Ceasing employment means that you are not earning any more money from the employer who is typically also the plan sponsor, so you cannot make new contributions to that plan from payroll. If your account value is over $5,000, you may keep the money in the plan as long as you would like. There is a law that states a plan sponsor can force an ex-employee/participant out of the plan if their balance is under $5,000, and that level could change in the future. If that is your situation, the plan will contact you regarding available options. If you have accepted (or will be accepting) employment with another firm that offers a 401(k) plan, you can likely roll your current 401(k) account to your new employer's plan.
When you leave employment, the vesting period for employer matching contributions stops. This means that any matching contributions not already vested to you are retained by the plan to be distributed amongst remaining participants, or used to offset the employer’s future matching contributions to the plan. Your own contributions always remain yours, and are not tied into the vesting program.
There are a couple of gotchas one must be aware of: 1) If you have an outstanding loan from the plan, either pay it off, roll your current 401(k) account to your new employer (where they offer 401(k) loans), or you will end up declaring the borrowed amount a distribution from the plan. This means that you may have income tax liability and possible penalties for taking an early distribution. 2) If you are considering rolling your 401(k) plan to a rollover IRA, be aware that while tax treatment is the same, protection from creditors is not. IRAs are governed by state law while 401(k)s are governed by ERISA, a federal law that offers great creditor protection. Some states offer similar protection, others do not. Just know where you stand. 3) The allowable age to withdraw funds may be lower in the 401(k) plan than an IRA. So, if distributions are in the near future for you, check this out. It may make a difference for you.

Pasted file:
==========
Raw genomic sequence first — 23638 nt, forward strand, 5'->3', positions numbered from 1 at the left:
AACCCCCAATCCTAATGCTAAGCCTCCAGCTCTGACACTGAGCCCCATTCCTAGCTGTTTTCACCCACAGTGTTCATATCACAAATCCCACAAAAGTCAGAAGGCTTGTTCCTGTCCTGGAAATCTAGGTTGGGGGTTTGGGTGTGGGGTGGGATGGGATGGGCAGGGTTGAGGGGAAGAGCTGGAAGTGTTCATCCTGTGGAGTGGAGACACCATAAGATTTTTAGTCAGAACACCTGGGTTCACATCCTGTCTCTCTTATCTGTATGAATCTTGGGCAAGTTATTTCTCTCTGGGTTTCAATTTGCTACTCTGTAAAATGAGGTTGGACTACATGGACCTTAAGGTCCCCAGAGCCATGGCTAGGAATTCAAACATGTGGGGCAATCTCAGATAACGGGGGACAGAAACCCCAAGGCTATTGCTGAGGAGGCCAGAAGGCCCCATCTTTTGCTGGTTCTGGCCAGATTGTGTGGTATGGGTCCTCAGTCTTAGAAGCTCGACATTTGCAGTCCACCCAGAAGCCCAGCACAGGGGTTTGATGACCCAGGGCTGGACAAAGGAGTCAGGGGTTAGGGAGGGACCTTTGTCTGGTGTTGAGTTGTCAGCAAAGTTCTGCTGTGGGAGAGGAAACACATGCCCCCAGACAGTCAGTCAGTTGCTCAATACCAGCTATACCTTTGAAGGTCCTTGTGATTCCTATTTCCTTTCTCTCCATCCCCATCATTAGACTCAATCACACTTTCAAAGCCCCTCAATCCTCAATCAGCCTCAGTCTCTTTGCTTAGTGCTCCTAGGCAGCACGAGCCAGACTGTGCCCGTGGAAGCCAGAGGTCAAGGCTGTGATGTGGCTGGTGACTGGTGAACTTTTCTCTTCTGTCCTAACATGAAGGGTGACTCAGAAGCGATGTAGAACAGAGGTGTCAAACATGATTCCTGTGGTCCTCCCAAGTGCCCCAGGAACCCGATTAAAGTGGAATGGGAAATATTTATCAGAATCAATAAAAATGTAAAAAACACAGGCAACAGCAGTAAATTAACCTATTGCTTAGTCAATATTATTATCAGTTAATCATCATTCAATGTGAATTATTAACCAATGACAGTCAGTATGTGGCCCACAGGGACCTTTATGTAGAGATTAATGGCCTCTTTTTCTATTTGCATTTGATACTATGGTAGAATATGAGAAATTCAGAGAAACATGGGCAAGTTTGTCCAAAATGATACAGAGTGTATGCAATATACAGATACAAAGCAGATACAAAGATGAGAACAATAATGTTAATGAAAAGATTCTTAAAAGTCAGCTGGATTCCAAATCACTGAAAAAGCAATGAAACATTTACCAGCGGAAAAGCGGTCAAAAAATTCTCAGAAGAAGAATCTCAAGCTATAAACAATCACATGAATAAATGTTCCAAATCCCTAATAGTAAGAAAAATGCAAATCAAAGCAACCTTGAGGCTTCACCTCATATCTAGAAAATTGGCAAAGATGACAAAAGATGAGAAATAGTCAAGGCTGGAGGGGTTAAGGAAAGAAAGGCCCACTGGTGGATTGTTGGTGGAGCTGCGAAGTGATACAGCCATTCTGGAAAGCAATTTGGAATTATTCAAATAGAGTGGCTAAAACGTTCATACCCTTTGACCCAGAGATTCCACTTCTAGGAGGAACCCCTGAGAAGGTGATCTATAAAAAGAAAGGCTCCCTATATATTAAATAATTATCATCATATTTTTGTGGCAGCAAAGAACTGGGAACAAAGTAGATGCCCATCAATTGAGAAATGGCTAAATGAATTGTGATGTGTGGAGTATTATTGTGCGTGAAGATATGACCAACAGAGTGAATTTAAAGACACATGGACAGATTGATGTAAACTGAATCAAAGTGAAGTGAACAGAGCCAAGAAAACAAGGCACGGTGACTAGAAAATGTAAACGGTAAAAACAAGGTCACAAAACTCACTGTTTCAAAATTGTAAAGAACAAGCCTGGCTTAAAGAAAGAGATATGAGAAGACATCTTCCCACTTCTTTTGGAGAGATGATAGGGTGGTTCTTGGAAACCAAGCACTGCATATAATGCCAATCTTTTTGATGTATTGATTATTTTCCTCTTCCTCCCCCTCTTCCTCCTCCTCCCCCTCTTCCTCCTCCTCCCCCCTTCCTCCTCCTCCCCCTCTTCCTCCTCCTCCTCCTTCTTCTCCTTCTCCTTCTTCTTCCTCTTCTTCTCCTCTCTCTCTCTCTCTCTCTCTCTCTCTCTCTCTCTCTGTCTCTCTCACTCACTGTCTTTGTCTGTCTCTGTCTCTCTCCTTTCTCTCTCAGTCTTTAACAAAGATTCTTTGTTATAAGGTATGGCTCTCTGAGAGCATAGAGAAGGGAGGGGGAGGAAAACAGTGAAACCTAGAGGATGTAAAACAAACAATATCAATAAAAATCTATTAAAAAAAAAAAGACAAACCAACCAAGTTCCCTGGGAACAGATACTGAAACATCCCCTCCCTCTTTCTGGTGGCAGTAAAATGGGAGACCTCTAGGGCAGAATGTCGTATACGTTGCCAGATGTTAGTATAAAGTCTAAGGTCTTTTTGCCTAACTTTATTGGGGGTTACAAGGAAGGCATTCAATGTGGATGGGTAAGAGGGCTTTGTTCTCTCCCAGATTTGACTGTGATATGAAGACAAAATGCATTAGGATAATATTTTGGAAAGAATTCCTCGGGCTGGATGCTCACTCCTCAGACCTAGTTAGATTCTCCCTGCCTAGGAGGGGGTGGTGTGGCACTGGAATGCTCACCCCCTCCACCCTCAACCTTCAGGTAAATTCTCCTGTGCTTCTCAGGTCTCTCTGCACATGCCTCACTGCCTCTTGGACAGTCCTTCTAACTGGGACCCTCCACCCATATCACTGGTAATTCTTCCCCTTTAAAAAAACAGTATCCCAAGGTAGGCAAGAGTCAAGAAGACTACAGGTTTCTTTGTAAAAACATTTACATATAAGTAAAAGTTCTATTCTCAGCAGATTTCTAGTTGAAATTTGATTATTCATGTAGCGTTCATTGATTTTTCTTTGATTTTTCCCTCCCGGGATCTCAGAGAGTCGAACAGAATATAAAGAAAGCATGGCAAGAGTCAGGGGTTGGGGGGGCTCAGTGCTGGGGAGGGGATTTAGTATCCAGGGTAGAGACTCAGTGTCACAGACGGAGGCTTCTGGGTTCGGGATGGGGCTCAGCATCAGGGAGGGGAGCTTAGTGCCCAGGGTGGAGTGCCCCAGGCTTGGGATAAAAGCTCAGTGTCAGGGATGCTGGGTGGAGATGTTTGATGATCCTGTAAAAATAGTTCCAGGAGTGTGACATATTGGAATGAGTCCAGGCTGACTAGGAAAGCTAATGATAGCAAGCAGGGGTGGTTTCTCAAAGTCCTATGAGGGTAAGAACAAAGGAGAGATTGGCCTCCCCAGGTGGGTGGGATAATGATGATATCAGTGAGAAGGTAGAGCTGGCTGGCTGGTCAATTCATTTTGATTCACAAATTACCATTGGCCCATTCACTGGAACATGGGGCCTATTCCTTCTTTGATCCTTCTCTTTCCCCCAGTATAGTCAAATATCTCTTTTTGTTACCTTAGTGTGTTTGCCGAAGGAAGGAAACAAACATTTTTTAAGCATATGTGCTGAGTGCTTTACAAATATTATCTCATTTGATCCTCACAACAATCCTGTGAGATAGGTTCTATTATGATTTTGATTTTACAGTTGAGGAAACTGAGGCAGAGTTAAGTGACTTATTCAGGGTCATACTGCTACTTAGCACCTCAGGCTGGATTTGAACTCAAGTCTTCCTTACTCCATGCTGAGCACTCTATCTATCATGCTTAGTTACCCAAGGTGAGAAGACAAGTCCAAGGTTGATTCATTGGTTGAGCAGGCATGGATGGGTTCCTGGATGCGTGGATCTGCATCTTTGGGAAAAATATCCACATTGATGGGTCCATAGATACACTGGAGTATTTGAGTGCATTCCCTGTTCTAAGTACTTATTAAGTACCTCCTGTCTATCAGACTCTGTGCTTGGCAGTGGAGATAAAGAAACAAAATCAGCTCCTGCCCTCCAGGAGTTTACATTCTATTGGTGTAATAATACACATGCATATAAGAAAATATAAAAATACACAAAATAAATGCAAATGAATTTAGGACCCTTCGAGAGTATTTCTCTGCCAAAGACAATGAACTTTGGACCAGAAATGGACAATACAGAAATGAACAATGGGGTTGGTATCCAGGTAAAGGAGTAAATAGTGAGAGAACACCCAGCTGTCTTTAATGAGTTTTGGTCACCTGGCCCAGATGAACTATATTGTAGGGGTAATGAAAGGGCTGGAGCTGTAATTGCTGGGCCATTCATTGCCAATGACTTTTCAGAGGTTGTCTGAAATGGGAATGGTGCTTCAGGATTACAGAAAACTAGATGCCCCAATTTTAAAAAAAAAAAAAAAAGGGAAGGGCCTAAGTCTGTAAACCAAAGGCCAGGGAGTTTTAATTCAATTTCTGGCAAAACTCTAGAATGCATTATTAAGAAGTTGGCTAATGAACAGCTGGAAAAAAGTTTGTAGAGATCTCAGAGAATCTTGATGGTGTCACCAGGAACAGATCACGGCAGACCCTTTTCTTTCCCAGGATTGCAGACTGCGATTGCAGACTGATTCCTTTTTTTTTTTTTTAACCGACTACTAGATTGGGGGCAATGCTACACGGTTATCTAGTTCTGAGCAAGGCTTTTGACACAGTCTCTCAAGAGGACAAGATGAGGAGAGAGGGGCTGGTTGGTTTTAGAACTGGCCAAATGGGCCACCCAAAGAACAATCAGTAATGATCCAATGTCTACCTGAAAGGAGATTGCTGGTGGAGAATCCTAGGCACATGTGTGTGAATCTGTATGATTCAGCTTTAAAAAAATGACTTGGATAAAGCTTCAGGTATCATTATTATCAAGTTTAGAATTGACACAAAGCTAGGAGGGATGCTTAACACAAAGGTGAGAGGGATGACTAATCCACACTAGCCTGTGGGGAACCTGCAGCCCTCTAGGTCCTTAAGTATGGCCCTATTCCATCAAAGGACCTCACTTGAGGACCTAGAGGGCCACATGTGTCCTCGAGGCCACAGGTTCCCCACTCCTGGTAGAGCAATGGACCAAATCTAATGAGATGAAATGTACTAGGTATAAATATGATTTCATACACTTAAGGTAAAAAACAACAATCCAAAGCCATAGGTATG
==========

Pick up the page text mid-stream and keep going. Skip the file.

These are the major items, and the things that trip most people up as far as I’m concerned.
There is usually a lot more going on in the economy (both here and abroad) that moves currencies when the Federal Reserve adjusts the Fed Funds rate. That said, if we isolate everything else, and the Federal Reserve increases the Fed Funds rate, typically, it will apply upward pressure on the US currency initially.